South Korean court hears children’s climate change case against government

By Thomson Reuters Apr 23, 2024 | 1:43 AM

By Ju-min Park and Minwoo Park

SEOUL (Reuters) – One of South Korea’s highest courts began on Tuesday a public hearing into a case filed by two dozen young environmental activists against the government, claiming that it had failed to protect them by not addressing climate change.

The hearing at the Constitutional Court is the first climate-related litigation first in Asia, the plaintiffs said, and includes four petitions from children and infants dating back to 2020, including one by a foetus at the time who was nicknamed Woodpecker.

It also comes weeks after Europe’s top human rights court ruled that the Swiss government had violated the human rights of its citizens by failing to do enough to combat climate change, and as courts in Australia, Brazil and Peru also consider human rights-based climate cases.

“South Korea’s current climate plans are not sufficient to keep temperature increase within the 1.5 degrees Celsius, thus violating the state’s obligation to protect fundamental rights,” the plaintiffs said in a media statement.

Scientists say a global temperature rise beyond 1.5C, or 2.7 degrees Fahrenheit, above the preindustrial average will trigger catastrophic and irreversible impacts, from melting ice sheets to the collapse of ocean currents.

Burning of fossil fuels, and the carbon this emits, has been linked to rising temperatures, and South Korea’s economy relies heavily on such fuels for growth. It has sought to reach carbon neutrality by 2050.

Lawyers for the government told the court that the authorities were doing everything possible to reduce carbon emissions and not violate basic rights of its people.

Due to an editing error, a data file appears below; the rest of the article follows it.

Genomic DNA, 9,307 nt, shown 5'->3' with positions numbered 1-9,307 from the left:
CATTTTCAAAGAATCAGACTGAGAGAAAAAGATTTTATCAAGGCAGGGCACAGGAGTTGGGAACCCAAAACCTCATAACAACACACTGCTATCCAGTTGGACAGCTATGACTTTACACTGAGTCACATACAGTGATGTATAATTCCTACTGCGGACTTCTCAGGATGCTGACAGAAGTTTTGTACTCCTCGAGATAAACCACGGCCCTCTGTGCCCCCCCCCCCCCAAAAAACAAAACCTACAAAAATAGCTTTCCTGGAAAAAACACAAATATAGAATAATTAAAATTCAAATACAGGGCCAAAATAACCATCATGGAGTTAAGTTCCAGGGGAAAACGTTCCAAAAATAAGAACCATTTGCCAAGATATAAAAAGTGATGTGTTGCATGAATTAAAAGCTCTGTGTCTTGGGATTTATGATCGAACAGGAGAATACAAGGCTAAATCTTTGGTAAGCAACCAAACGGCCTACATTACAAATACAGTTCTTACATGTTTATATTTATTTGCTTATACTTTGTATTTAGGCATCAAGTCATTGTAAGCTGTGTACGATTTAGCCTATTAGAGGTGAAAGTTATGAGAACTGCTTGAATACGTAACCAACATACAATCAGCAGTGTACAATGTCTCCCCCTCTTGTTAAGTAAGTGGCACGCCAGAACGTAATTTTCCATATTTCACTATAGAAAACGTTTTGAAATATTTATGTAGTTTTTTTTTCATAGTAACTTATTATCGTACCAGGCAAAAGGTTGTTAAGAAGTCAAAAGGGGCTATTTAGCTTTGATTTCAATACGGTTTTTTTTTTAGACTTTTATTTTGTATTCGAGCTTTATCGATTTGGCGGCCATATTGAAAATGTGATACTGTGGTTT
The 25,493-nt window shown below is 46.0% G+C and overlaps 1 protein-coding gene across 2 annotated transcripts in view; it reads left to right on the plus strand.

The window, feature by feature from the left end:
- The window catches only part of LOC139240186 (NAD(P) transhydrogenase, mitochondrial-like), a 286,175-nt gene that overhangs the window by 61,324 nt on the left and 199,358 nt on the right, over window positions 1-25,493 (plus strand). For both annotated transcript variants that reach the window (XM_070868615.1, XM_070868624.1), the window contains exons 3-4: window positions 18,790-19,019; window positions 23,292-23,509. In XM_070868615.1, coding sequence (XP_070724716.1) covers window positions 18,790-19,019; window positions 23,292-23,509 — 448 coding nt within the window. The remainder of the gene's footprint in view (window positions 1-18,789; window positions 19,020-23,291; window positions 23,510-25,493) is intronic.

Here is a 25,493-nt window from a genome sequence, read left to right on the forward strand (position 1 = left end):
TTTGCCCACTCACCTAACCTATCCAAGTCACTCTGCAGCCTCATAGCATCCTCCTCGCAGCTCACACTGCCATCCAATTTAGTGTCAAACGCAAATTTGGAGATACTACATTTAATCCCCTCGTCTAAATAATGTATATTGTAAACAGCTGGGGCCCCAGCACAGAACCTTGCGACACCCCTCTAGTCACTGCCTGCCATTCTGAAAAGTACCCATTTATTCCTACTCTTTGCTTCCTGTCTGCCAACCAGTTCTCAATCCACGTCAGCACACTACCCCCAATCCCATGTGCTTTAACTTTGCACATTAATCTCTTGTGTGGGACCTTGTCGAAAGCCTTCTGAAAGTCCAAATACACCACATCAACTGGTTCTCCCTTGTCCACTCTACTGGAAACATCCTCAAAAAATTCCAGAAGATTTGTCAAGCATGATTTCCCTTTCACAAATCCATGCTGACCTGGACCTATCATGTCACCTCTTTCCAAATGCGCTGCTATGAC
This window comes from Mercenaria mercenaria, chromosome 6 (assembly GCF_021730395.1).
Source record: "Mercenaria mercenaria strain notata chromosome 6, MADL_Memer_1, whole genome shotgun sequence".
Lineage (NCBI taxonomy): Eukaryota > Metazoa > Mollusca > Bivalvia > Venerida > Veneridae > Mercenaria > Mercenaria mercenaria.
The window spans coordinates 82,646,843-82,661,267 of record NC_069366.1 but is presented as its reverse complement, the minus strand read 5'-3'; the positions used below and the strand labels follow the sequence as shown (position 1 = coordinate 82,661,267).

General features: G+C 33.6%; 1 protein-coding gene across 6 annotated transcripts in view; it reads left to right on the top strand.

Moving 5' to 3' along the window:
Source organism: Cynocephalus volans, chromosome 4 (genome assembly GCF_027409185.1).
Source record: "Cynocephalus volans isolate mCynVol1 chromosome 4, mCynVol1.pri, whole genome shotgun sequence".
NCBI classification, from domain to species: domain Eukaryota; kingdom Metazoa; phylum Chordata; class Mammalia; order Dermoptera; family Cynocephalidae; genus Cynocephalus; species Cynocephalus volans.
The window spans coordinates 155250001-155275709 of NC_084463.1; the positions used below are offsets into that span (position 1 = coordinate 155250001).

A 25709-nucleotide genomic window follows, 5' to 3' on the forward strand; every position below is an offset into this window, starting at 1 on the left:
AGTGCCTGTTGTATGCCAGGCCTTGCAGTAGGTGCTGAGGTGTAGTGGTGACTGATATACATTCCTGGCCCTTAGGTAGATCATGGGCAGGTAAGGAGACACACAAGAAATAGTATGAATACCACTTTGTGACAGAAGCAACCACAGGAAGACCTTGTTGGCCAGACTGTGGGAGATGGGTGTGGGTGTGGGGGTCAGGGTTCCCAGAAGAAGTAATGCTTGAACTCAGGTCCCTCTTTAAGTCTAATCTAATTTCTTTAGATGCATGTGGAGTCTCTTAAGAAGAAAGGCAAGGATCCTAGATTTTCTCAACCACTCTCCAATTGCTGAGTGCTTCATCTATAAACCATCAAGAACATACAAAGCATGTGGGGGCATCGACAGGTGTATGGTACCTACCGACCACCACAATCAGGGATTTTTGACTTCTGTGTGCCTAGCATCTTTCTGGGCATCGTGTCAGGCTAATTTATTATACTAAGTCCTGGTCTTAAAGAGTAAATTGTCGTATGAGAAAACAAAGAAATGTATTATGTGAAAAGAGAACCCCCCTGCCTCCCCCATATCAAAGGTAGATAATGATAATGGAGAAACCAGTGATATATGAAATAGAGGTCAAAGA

The lawyers also argued that the government did not discriminate against youth, and that there could be adjustments for annual carbon reduction goals.

Several activists, however, said the government’s response was unsatisfactory.

Dozens of youth, including the now one-year-old Woodpecker, gathered outside the Constitutional Court, to criticise what they said was the government’s inaction on climate change.

“Carbon emission reduction keeps getting pushed back as if it is a homework that can be done later. But that burden will what our children have to bear eventually,” said Woodpecker’s mother, Lee Donghyun.

The mother of an eight-year-old plaintiff said her children lived in constant fear.

“Because there’s a mountain behind our house, the kids say our house can get hit by a landslide. And who knows? That can happen,” said her mother, Namkung Sujin.

Last year, South Korea revised down its 2030 targets for reducing greenhouse gas emissions in the industrial sector but maintained its national goal of cutting emissions by 40% of 2018 levels in what it called a reasonable adjustment.

(Reporting by Ju-min Park and Minwoo Park; Editing by Josh Smith and Miral Fahmy)